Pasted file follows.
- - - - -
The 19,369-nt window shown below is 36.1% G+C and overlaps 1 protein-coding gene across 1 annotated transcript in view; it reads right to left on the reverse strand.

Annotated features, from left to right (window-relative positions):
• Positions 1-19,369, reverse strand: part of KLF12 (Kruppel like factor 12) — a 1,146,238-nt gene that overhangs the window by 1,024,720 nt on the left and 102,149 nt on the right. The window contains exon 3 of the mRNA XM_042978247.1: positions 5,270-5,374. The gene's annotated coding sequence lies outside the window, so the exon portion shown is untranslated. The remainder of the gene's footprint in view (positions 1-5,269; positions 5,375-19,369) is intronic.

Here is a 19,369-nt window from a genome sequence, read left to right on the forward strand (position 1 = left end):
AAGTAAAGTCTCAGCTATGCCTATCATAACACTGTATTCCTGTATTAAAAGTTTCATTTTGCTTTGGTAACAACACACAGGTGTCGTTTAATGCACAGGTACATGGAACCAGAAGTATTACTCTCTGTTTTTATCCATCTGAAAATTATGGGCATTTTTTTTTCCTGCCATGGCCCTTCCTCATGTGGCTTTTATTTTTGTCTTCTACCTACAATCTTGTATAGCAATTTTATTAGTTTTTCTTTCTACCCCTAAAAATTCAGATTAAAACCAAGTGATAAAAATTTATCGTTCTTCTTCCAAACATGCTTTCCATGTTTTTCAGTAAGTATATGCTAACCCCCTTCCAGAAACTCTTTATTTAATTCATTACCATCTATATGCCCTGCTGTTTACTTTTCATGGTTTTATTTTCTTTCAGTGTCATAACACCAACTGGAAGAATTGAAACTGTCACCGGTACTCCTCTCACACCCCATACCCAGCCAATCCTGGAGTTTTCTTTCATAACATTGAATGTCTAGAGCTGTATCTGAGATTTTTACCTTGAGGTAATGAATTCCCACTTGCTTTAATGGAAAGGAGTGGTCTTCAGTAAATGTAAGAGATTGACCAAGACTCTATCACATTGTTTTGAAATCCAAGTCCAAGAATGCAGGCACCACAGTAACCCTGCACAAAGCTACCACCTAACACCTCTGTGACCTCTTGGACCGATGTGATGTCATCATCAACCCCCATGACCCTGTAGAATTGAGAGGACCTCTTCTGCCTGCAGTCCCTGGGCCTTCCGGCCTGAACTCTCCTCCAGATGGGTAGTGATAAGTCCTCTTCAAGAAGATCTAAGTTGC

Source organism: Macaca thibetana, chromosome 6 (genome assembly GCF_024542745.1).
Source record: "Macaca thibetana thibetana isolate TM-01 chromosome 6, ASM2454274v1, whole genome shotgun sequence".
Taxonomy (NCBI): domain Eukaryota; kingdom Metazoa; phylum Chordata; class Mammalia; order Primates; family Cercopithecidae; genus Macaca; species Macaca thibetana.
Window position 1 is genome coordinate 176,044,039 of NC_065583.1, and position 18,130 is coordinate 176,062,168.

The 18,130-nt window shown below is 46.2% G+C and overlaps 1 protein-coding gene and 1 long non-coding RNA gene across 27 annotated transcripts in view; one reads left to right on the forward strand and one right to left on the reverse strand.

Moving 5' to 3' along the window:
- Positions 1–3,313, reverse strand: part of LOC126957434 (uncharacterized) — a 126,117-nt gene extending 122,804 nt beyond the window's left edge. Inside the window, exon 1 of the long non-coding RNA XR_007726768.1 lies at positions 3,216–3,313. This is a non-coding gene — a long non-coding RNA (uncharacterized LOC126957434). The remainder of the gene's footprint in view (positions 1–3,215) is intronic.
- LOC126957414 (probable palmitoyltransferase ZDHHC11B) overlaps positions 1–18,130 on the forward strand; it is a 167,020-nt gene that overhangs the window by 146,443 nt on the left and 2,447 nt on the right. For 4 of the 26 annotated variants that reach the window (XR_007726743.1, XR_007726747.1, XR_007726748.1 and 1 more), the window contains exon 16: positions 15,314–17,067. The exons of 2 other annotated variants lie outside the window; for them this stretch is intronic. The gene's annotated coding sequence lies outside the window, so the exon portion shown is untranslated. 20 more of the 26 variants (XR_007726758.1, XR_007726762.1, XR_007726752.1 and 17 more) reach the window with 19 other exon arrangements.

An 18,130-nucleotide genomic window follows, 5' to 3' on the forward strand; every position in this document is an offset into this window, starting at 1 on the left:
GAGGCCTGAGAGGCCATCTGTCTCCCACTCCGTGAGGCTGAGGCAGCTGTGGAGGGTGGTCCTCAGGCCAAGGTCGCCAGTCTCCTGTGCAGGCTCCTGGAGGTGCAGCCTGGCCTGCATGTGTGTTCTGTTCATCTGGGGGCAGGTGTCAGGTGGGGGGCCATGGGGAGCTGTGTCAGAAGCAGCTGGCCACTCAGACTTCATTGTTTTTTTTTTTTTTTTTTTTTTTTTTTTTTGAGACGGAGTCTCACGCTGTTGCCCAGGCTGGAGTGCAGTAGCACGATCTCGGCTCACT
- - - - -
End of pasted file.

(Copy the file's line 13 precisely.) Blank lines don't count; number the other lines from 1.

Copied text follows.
- LOC126957414 (probable palmitoyltransferase ZDHHC11B) overlaps positions 1–18,130 on the forward strand; it is a 167,020-nt gene that overhangs the window by 146,443 nt on the left and 2,447 nt on the right. For 4 of the 26 annotated variants that reach the window (XR_007726743.1, XR_007726747.1, XR_007726748.1 and 1 more), the window contains exon 16: positions 15,314–17,067. The exons of 2 other annotated variants lie outside the window; for them this stretch is intronic. The gene's annotated coding sequence lies outside the window, so the exon portion shown is untranslated. 20 more of the 26 variants (XR_007726758.1, XR_007726762.1, XR_007726752.1 and 17 more) reach the window with 19 other exon arrangements.